Comparison of three different plasma homocysteine assays with gas chromatography-mass spectrometry.
BACKGROUND: Various methods are available to measure plasma total homocyst(e)ine (tHcy) concentrations, but whether plasma tHcy assays may be used interchangeably is not known. METHODS: Results from three different methods [HPLC with fluorescence detection, enzyme immunoassay (EIA), and fluorescence polarization immunoassay (FPIA)] to determine fasting (n = 163) and post-methionine load (n = 80) plasma tHcy concentrations were compared with those obtained by gas chromatography-mass spectrometry (GC-MS). Difference plots on non-transformed and log-transformed data were used to assess the agreement between HPLC and GC-MS, EIA and GC-MS, and FPIA and GC-MS. RESULTS: The closest agreement between methods was observed between GC-MS and FPIA for fasting tHcy concentrations, with 95% of the FPIA values between 19% above and 24% below the corresponding GC-MS results. Post-methionine load tHcy concentrations measured by EIA showed the least agreement with GC-MS, with 95% of values measured by EIA ranging between 52% above and 16% below the GC-MS values. With respect to GC-MS, the above-mentioned methods showed a negative bias for fasting tHcy concentrations, but a positive bias for both immunoassays for post-methionine load tHcy concentrations. CONCLUSIONS: The agreement among methods is insufficient to allow them to be used interchangeably. The intermethod differences emphasize the need for standardization of plasma tHcy assays. (+info)
Comparison of plasma total homocysteine measurements in 14 laboratories: an international study.
BACKGROUND: Information on interlaboratory variation and especially on methodological differences for plasma total homocysteine is lacking. METHODS: We studied 14 laboratories that used eight different method types: HPLC with electrochemical detection (HPLC-ED); HPLC with fluorescence detection (HPLC-FD) further subdivided by type of reducing/derivatizing agent; gas chromatography/mass spectrometry (GC/MS); enzyme immunoassay (EIA); and fluorescence polarization immunoassay (FPIA). Three of these laboratories used two methods. The laboratories participated in a 2-day analysis of 46 plasma samples, 4 additional plasma samples with added homocystine, and 3 plasma quality-control (QC) pools. Results were analyzed for imprecision, recovery, and methodological differences. RESULTS: The mean among-laboratory and among-run within-laboratory imprecision (CV) was 9.3% and 5.6% for plasma samples, 8.8% and 4.9% for samples with added homocystine, and 7.6% and 4.2% for the QC pools, respectively. Difference plots showed values systematically higher than GC/MS for HPLC-ED, HPLC-FD using sodium borohydride/monobromobimane (however, for only one laboratory), and EIA, and lower values for HPLC-FD using trialkylphosphine/4-(aminosulfonyl)-7-fluoro-2,1,3-benzoxadiazole. The two HPLC-FD methods using tris(2-carboxyethyl) phosphine/ammonium 7-fluoro-2,1,3-benzoxadiazole-4-sulfonate (SBD-F) or tributyl phosphine/SBD-F, and the FPIA method showed no detectable systematic difference from GC/MS. CONCLUSIONS: Among-laboratory variations within one method can exceed among-method variations. Some of the methods tested could be used interchangeably, but there is an urgent need to improve analytical imprecision and to decrease differences among methods. (+info)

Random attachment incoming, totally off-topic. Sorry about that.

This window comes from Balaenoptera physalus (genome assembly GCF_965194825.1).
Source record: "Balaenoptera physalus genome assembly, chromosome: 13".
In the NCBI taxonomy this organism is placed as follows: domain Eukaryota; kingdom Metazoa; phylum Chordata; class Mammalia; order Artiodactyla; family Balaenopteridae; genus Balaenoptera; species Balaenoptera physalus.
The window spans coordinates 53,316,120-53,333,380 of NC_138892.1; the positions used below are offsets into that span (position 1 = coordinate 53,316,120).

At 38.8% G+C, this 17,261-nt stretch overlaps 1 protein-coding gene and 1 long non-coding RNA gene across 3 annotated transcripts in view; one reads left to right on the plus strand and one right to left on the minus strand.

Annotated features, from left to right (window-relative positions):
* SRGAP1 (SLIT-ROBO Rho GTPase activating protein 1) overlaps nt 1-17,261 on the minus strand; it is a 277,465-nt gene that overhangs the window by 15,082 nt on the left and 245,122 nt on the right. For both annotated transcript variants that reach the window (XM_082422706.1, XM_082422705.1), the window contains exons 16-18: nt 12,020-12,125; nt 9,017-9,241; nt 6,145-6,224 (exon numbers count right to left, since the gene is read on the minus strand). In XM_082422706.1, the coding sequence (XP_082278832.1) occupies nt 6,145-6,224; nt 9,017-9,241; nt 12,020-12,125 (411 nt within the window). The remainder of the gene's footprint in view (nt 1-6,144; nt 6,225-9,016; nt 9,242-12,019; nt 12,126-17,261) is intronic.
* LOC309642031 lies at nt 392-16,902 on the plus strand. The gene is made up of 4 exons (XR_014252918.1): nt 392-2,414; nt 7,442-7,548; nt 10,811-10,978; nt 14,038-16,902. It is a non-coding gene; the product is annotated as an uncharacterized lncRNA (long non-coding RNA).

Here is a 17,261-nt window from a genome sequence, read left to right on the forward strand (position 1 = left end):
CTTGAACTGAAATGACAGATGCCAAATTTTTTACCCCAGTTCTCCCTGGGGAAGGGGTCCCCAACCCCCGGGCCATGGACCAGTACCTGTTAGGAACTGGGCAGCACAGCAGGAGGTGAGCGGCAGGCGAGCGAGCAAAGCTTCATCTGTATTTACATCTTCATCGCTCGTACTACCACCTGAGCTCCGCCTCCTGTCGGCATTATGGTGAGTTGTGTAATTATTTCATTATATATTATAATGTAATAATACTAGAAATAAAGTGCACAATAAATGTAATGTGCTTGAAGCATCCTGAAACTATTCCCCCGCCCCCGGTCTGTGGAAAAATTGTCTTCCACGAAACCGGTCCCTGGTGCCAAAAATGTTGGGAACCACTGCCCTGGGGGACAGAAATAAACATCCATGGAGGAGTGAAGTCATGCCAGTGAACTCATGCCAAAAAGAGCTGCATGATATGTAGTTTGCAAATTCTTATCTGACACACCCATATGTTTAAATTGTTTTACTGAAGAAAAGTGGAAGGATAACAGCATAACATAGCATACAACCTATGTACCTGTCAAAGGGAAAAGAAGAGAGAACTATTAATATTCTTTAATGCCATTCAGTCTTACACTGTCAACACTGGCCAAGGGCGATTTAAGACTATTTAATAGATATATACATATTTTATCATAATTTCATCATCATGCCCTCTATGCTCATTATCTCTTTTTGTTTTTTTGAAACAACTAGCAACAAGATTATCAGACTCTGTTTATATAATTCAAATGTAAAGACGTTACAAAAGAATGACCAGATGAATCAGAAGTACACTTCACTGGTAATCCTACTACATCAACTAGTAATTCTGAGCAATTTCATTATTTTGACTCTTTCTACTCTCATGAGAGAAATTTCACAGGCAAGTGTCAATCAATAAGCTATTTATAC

Method for the determination of total homocysteine in plasma and urine by stable isotope dilution and electrospray tandem mass spectrometry.
BACKGROUND: Total homocysteine (tHcy) has emerged as an important independent risk factor for cardiovascular disease. Analytical methods are needed to accommodate the high testing volumes for tHcy and provide rapid turnaround. METHODS: We developed liquid chromatography electrospray tandem mass spectrometry (LC-MS/MS) method based on the analysis of 100 microL of either plasma or urine with homocystine-d(8) (2 nmol) added as internal standard. After sample reduction and deproteinization, the analysis was performed in the multiple reaction monitoring mode in which tHcy and Hcy-d(4) were detected through the transition from the precursor to the product ion (m/z 136 to m/z 90 and m/z 140 to m/z 94, respectively). The retention time of tHcy and Hcy-d(4) was 1.5 min in a 2.5-min analysis. RESULTS: Daily calibrations between 2.5 and 60 micromol/L exhibited consistent linearity and reproducibility. At a plasma concentration of 0.8 micromol/L, the signal-to-noise ratio for tHcy was 17:1. The regression equation for the comparison between our previous HPLC method (y) and the LC-MS/MS method (x) was y = 1.097x - 1.377 (r = 0.975; S(y|x) =1.595 micromol/L; n = 367), and for comparison between a fluorescence polarization immunoassay (Abbott IMx; y) and LC-MS/MS (x) was y = 1.039x + 0.025 (r = 0.969; S(y|x) =1.146 micromol/L; n = 367). Inter- and intraassay CVs were 2.9-5.9% and 3.6-5.3%, respectively, at mean concentrations of 3.9, 22.7, and 52.8 micromol/L. Mean recovery of tHcy was 94.2% (20 micromol/L) and 97.8% (50 micromol/L). CONCLUSIONS: The sensitivity and specificity of tandem mass spectrometry are well suited to perform high-volume analysis of tHcy. Reagents are inexpensive and sample preparation of a batch of 40 specimens is completed in less than 1 h and is amenable to automation. (+info)